"Teen Titans Go! To the Movies" Review
I’ll be up front with you, I’ve never watched an episode of Teen Titans Go!. I’m aware of the Cartoon Network animated series that began airing in 2013, and that people have different opinions about the show itself. I’ve only seen clips here and there, so watching the film adaptation of the series was my first time experiencing this property. Other than the clips I’ve seen and the trailers, this film piqued my interest when it was announced that they got Nicolas Cage to voice Superman, since he was slated to be Superman in Tim Burton’s planned Superman Lives movie twenty years ago before it collapsed. Not knowing what to expect, it certainly won me over with this: Teen Titans Go! To the Movies is a much more enjoyable experience than last fall’s Justice League, and some parts in this film had me howling in laughter.
Every superhero left and right has his or her movie. In this world, you’re not considered a real superhero until you get a movie made about you. Robin (Scott Menville) dreams of having his own film, but none of the superheroes take him or the Teen Titans, which consist of Beast Boy (Greg Cipes), Cyborg (Khary Payton), Raven (Tara Strong), and Starfire (Hynden Walch) seriously. Popular film director Jade Wilson (Kristen Bell) tells the team that in order to get a film made about their exploits, they need to find an arch nemesis. The Titans might find one in Slade (Will Arnett, who also produced the film), who has nefarious plans of his own.
One of the things that I enjoyed about this film is how they sendup all the comic book films that have populated the multiplexes lately. In a sense, whereas the Deadpool films are aimed at an adult crowd, this caters to the kids. Like with last year’s The LEGO Batman Movie, directors Peter Rida Michail and co-creator Aaron Horvath (who also wrote this with co-creator Michael Jelenic) incorporated references of past DC films, TV shows, and comics. No characters are safe, from Batman (there’s a killer joke that WB will basically make any film that’s remotely related to him), Superman, and Wonder Woman, to the most obscured, like the Challengers of the Unknown. While the jokes are mostly catered to the younger demographic, the filmmakers get away with some extremely funny dark humor that adults can appreciate.
Unlike the tone that’s on display with some of the past DC films, this film knows exactly what type of film it’s trying to be. It’s self aware, and it embraces its roots as a film geared towards children, which is to entertain us for 88 minutes. There is an interesting dynamic in which the directors and animators switch up the animation style whenever it drifts away from the reality of the film universe which helps enhance the story. It feels a bit like a cross between Looney Tunes with a dash of anime. Voice wise, the dynamic between the Titans is good, and you can hear the years of teamwork and how they care for one another in their vocal acting. Arnett once again nails the over masculine type character as Slade, and how over the top he portrays it. The cameos did there part, and Cage as Superman was perfection in my eyes. It makes you wish that he would get another opportunity to voice Superman down the road. Also, the songs are catchy enough that you might have a hard time getting them out of your head.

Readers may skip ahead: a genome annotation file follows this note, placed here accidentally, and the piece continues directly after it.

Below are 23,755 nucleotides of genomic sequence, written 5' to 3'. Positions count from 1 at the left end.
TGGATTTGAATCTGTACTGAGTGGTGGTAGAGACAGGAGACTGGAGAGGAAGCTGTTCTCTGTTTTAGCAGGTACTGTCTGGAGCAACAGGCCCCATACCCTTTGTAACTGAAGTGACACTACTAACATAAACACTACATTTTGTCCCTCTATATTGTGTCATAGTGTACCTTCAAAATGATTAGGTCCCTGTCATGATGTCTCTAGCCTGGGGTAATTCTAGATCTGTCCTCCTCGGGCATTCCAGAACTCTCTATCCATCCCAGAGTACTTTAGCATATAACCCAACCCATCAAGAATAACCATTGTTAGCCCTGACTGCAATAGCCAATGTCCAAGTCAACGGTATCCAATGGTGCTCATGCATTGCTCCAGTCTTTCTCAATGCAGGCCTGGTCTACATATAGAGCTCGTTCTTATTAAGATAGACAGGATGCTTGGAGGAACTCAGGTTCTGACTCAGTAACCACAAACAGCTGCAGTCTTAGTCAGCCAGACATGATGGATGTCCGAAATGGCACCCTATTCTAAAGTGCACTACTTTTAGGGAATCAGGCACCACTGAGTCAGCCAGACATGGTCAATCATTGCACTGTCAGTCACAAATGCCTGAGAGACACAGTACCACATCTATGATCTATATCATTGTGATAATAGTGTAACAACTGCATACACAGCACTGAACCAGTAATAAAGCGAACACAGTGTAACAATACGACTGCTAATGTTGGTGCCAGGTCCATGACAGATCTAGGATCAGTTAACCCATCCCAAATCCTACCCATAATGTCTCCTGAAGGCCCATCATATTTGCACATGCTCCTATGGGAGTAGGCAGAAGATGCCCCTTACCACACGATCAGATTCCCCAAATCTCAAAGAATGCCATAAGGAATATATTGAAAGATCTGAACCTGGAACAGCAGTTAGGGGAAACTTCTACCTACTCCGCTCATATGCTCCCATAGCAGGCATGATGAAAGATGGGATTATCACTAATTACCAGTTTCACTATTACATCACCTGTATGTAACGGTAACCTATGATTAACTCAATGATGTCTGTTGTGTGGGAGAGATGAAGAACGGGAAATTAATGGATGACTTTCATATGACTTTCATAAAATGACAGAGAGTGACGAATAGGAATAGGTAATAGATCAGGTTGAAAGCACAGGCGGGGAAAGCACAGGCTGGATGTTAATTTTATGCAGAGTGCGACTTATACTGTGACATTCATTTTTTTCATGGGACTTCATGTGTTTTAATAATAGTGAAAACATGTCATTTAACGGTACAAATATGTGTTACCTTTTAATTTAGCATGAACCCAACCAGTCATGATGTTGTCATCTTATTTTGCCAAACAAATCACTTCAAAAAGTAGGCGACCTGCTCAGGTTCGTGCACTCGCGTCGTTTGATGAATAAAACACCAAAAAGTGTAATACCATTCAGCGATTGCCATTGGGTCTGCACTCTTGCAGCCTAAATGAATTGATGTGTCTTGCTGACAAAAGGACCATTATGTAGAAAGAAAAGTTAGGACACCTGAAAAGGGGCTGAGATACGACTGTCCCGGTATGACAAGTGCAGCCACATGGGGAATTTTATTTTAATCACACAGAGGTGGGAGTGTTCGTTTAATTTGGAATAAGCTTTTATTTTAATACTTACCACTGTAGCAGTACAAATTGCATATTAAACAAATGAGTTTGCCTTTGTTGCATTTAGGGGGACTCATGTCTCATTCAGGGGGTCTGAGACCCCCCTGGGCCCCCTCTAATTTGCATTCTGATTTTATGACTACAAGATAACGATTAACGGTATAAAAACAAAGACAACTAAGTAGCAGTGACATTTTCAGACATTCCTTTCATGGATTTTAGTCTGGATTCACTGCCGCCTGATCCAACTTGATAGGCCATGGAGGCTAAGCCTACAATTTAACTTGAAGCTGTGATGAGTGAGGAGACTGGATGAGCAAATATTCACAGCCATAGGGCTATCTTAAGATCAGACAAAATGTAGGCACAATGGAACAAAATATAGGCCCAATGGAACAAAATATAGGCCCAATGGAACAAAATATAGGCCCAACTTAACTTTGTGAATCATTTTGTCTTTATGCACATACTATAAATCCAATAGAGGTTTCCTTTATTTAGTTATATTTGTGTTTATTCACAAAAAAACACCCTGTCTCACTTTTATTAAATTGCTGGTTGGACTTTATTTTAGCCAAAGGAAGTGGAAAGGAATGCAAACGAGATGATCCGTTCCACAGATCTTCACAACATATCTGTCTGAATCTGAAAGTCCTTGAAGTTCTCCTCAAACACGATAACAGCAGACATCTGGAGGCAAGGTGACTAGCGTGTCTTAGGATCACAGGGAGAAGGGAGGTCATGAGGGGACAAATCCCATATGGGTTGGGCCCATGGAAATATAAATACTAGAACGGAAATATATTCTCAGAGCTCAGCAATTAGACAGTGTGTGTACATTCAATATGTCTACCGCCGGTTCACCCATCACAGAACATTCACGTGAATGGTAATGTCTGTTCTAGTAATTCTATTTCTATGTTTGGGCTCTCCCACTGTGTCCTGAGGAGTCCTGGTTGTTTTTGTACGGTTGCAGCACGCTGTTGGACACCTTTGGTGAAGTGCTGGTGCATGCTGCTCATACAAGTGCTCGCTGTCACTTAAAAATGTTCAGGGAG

As for any drawbacks, there’s not enough meat to the bones, and it basically feels like a feature length episode of the series. Even though it runs at 88 minutes, at times, it was as if the filmmakers were trying to figure out ways to pad out the runtime by stretching a comedy bit out or throwing things against the wall until something sticks. As the old saying goes, they had style over substance. There isn’t enough plot, and the film doesn’t go any deeper than you may anticipate going into it. Maybe it was because of the PG rating, but I was a little surprised that the name Deathstroke never gets mentioned once (since that’s Slade’s name in the comics). Finally, the DC animated short that precedes the film, involving the DC Super Hero Girls, felt a little off and choppy.
Overall, if you’re a fan of the show, chances are you will have a lot of fun with this film. Even if you haven’t watched the show at all, give it a shot. I know I’m not the target audience for this film, but I’ll admit that it has its charm to it, and I was laughing more than I should have. The real question is whether watching this film will lead to me and others to watching the series? There’s a strong likelihood that newbies like myself, may check out at least a few episodes. Be sure to stay around until the mid-credits, because some of the audience members around me lost their minds when it occurred. In terms of DC Animated Movies, I think The LEGO Batman Movie is better, but hey, it seems like Warner Animation may have a better grasp on the DC characters than the live action division. If you were looking something fun to watch this weekend with your family, or just a fan in general, I would recommend checking this out.